Financial markets and investing reflect the same characteristics as my attempt at keeping fit
- Yellen Inherits Greenspan’s Conundrum as Long Rates Sink (BBG)
- West African Mining Projects Take Hit From Ebola Crisis (WSJ)
- Saudi oil policy uncertainty unleashes the conspiracy theorists (Reuters)
- Senate Rejection of Keystone XL Measure Sets Up 2015 Showdown (BBG)
- Ferguson, Missouri, remains on edge ahead of grand jury report (Reuters)
- Putin Said to Stun Advisers by Backing Corruption Crackdown (BBG)
- Italian ‘Invasion’ Has Swiss Fuming as Immigration Vote Looms (BBG)
- Apple and Others Encrypt Phones, Fueling Government Standoff (WSJ)
Japan's broad TOPIX index is lower this evening after the holiday weekend - following a six-day rise - led by Real Estate, Mining, and Banking sectors as traders suggest "the mood is to hold back ahead of the Fed meeting." China's dismal data and comments about no imminent rate cut have done nothing to tamp down enthusiasm for Shanghai Composite stocks as the Chinese government "unveiled guidelines to support the development of the stock market, pledging to make blue chips bigger and stronger and more actively traded," though HKSE is delayed for now due to Typhoon warnings. MSCI Asia-Pac is down at the open for the 9th day in a row - the longest losing streak since 2002.
Some people are either born or nurtured into a time warp and never seem to escape. That’s Janet Yellen’s apparent problem with the “bathtub economics” of the 1960s neo-Keynesians. As has now been apparent for decades, the Great Inflation of the 1970s was a live fire drill that proved Keynesian activism doesn’t work. That particular historic trauma showed that “full employment” and “potential GDP” were imaginary figments from scribblers in Ivy League economics departments—not something that is targetable by the fiscal and monetary authorities or even measureable in a free market economy. Even more crucially, the double digit inflation, faltering growth and repetitive boom and bust macro-cycles of the 1970s and early 1980s proved in spades that interventionist manipulations designed to achieve so-called “full-employment” actually did the opposite—that is, they only amplified economic instability and underperformance as the decade wore on.
With market internals dismally weak and 967 of the Russell 2000 index's members down over 20% from their highs (a bear market), the question is: how long can they maintain the status quo thanks to a handful of big blue chips as levered longs attempt to stay solvent?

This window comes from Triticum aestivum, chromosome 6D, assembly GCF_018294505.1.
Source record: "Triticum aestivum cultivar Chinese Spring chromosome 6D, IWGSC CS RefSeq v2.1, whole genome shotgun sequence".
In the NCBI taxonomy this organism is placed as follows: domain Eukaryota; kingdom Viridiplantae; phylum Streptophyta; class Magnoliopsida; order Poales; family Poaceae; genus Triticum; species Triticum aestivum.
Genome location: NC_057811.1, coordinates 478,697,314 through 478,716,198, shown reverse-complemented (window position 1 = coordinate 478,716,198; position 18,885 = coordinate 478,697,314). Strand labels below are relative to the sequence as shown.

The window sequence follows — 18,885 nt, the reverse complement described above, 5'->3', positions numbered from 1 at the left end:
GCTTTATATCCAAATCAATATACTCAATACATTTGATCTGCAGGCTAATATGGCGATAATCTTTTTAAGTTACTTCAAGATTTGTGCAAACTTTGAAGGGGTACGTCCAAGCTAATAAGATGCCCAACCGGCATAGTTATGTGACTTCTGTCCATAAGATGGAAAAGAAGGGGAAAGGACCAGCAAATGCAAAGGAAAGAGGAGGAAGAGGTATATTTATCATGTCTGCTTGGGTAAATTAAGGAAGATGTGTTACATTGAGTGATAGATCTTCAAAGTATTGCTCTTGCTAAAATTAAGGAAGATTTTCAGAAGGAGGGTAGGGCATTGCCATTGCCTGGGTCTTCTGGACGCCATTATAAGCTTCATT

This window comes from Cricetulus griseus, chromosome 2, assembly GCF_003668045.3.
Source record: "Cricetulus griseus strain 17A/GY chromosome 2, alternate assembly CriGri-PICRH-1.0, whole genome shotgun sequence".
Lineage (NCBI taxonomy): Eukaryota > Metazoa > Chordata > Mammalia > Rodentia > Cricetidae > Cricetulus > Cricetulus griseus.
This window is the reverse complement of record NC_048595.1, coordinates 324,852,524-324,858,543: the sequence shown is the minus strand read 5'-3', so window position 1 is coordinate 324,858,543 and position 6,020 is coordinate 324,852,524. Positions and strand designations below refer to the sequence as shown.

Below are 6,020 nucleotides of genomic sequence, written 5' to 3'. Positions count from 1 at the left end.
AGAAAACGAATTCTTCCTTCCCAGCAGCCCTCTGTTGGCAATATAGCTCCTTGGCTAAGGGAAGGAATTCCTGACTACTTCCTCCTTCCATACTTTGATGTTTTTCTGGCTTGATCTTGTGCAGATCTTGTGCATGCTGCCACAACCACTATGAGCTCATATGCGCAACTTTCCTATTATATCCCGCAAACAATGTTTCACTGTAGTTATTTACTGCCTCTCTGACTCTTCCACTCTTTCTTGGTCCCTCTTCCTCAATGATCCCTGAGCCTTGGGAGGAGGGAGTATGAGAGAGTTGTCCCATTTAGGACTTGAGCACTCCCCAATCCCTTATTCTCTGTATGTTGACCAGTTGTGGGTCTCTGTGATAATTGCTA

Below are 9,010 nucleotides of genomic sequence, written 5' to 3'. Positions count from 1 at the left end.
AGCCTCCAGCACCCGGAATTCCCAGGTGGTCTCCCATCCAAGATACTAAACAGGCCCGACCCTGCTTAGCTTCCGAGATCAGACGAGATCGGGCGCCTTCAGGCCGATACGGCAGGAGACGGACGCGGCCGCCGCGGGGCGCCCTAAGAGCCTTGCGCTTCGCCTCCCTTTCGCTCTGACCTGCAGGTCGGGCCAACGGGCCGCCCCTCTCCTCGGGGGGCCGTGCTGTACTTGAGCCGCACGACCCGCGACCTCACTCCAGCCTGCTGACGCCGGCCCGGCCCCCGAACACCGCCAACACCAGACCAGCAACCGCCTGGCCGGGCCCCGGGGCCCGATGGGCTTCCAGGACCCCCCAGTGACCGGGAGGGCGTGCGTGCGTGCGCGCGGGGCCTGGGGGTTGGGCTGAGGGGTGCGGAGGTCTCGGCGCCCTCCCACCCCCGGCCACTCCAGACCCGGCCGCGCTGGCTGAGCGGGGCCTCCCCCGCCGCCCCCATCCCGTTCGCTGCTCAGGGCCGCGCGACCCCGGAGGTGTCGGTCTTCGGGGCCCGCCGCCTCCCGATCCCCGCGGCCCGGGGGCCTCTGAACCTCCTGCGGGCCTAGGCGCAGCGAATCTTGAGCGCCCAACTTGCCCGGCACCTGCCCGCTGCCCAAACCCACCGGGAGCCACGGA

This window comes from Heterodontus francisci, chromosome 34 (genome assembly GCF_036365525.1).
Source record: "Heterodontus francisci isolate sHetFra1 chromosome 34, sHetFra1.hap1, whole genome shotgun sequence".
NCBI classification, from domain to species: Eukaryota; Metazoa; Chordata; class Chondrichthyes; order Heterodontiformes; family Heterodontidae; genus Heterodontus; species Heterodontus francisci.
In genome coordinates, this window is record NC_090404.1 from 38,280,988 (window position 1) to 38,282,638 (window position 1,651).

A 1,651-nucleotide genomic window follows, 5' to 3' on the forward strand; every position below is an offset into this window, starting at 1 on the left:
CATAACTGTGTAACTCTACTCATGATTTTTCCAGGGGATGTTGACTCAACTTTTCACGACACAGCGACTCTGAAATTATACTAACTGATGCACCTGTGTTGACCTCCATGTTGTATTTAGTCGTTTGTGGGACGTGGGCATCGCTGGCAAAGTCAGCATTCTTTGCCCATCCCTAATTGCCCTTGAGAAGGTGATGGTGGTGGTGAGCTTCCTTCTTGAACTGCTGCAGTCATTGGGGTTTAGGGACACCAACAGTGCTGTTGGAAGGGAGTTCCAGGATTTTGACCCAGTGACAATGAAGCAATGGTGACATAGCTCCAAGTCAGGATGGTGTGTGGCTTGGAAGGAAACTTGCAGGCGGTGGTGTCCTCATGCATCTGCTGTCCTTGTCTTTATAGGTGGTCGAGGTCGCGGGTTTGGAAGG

According to GMO's Jeremy Grantham, the six most important asset bubbles in modern times are the following:
- Sensitive Market Data Leaked After Government Phone Call (WSJ)
- This is a actual Bloomberg headline: China Fake Data to Skew More Export Numbers (BBG)
- This is another actual BBG headline: U.S. as Global Growth Engine Putt-Putts Instead of Purring (BBG)
- Ukraine wants to buy European gas to boost energy security (Reuters)
- JPMorgan Profit Falls 19% on Trading, Mortgage Declines (BBG)
- Record Europe Dividends Keep $2.8 Trillion From Factories (BBG)
- Why is Goldman shutting down Sigma X: SEC eyes test that may lead to shift away from 'dark pools' (Reuters)
- Ebola Outbreak Empties Hotels as West Africa Borders Closed (BBG)
- Australian PM says searchers confident of position of MH370's black boxes (Reuters)
- Gross Says El-Erian Should Explain Reason for Exit (BBG)
Pre-open gold dump, USDJPY pump, check. Opening dump in USDJPY and stocks led by Momos and Biotechs, check. European close marks the bottom, check. EURJPY takes over and ramps stocks back up to highs, check. Fade into close, check. Today was an almost perfect echo of yesterday's market action with blue-chips benefitting from the weakness in Nasdaq and Russell high-beta honeys. Bonds were quite with very modest steepening. Gold and silver bounced off earlier lows but their losses mirror Copper's 1.7% rise on the week. The USD lost ground as Draghi's failed jawboning sparked EUR strength. VIX fell 1 vol to its lowest close in 2 weeks as a late-day VIX -slam failed to get SPX green post-FOMC.
- Emerging markets pray for Wall Street tumble (Reuters)
- Yellen Faces Test Bernanke Failed: Ease Bubbles (BBG)
- Samsung sets new smartphone sales record in fourth quarter, widens lead over Apple (Reuters)